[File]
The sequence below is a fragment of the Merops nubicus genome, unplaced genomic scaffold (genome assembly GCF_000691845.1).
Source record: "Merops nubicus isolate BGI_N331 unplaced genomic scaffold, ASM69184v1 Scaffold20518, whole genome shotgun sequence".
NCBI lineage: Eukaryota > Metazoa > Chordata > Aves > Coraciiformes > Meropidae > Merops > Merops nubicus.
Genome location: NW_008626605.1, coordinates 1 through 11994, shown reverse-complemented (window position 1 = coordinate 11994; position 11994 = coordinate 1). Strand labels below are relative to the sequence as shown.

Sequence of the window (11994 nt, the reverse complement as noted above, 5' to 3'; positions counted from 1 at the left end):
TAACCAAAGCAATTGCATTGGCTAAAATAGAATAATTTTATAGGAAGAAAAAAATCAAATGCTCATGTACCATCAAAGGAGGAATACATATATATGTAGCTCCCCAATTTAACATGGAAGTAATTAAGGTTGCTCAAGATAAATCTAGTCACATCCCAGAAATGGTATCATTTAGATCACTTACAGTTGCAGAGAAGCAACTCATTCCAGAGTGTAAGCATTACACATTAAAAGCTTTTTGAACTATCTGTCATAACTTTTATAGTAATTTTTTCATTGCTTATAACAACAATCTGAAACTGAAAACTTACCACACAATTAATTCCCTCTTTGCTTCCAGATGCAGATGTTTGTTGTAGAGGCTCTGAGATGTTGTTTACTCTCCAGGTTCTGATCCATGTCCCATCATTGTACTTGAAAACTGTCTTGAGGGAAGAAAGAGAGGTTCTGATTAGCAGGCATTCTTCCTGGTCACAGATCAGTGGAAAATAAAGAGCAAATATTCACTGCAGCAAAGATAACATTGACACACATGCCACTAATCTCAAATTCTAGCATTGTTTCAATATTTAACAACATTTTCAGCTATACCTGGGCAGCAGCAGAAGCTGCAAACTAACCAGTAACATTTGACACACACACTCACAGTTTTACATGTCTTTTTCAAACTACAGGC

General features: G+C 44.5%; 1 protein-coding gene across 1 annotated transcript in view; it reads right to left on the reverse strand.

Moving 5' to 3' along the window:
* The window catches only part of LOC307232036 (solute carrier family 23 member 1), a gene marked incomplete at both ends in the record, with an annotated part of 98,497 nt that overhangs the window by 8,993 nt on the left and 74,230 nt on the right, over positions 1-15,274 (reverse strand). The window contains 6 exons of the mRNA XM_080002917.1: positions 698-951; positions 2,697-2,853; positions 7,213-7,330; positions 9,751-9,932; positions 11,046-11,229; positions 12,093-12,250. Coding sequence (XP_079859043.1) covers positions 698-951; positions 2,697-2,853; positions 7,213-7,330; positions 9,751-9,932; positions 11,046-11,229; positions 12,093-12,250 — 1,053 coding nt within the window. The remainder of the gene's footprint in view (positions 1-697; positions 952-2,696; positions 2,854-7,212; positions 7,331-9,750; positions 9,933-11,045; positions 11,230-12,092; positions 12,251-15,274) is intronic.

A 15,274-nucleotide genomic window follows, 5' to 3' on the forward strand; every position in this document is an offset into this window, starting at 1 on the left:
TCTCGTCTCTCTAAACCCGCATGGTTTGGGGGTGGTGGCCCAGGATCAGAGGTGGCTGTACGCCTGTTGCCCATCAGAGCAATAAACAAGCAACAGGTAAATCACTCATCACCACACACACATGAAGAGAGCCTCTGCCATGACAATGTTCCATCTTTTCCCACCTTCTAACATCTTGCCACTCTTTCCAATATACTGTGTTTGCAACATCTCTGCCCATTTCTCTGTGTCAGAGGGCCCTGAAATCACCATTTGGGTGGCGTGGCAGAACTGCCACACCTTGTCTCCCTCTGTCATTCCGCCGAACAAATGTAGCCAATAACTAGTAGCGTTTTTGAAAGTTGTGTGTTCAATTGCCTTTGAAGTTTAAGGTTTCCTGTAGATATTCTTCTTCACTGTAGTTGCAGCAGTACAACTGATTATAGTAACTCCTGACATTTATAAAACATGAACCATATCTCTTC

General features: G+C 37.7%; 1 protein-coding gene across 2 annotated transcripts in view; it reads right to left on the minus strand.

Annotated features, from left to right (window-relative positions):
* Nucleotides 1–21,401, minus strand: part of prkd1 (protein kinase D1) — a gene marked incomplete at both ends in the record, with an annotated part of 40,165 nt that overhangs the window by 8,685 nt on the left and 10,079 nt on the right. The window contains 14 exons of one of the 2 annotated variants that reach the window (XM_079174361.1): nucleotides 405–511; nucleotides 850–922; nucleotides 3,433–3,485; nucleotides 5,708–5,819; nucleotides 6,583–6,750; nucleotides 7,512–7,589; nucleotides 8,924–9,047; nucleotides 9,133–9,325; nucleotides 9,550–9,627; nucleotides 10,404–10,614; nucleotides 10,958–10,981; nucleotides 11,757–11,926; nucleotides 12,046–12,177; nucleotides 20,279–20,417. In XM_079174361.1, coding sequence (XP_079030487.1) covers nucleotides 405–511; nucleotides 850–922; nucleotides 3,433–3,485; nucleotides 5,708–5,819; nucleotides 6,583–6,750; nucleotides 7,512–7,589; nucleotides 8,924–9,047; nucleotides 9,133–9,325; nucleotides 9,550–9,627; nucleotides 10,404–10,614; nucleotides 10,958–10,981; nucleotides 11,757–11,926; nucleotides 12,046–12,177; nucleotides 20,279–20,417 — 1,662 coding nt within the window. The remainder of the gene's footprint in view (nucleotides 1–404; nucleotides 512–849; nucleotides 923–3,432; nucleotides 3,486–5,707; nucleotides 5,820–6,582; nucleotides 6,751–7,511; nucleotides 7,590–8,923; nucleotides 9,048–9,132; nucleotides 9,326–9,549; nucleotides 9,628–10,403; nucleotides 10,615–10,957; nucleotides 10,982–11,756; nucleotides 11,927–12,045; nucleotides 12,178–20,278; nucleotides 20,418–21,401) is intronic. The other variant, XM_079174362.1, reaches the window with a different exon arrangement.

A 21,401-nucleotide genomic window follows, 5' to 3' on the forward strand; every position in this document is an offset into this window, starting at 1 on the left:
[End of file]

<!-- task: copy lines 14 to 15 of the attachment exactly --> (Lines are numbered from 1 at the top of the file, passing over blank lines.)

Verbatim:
* Nucleotides 1–21,401, minus strand: part of prkd1 (protein kinase D1) — a gene marked incomplete at both ends in the record, with an annotated part of 40,165 nt that overhangs the window by 8,685 nt on the left and 10,079 nt on the right. The window contains 14 exons of one of the 2 annotated variants that reach the window (XM_079174361.1): nucleotides 405–511; nucleotides 850–922; nucleotides 3,433–3,485; nucleotides 5,708–5,819; nucleotides 6,583–6,750; nucleotides 7,512–7,589; nucleotides 8,924–9,047; nucleotides 9,133–9,325; nucleotides 9,550–9,627; nucleotides 10,404–10,614; nucleotides 10,958–10,981; nucleotides 11,757–11,926; nucleotides 12,046–12,177; nucleotides 20,279–20,417. In XM_079174361.1, coding sequence (XP_079030487.1) covers nucleotides 405–511; nucleotides 850–922; nucleotides 3,433–3,485; nucleotides 5,708–5,819; nucleotides 6,583–6,750; nucleotides 7,512–7,589; nucleotides 8,924–9,047; nucleotides 9,133–9,325; nucleotides 9,550–9,627; nucleotides 10,404–10,614; nucleotides 10,958–10,981; nucleotides 11,757–11,926; nucleotides 12,046–12,177; nucleotides 20,279–20,417 — 1,662 coding nt within the window. The remainder of the gene's footprint in view (nucleotides 1–404; nucleotides 512–849; nucleotides 923–3,432; nucleotides 3,486–5,707; nucleotides 5,820–6,582; nucleotides 6,751–7,511; nucleotides 7,590–8,923; nucleotides 9,048–9,132; nucleotides 9,326–9,549; nucleotides 9,628–10,403; nucleotides 10,615–10,957; nucleotides 10,982–11,756; nucleotides 11,927–12,045; nucleotides 12,178–20,278; nucleotides 20,418–21,401) is intronic. The other variant, XM_079174362.1, reaches the window with a different exon arrangement.

A 21,401-nucleotide genomic window follows, 5' to 3' on the forward strand; every position in this document is an offset into this window, starting at 1 on the left: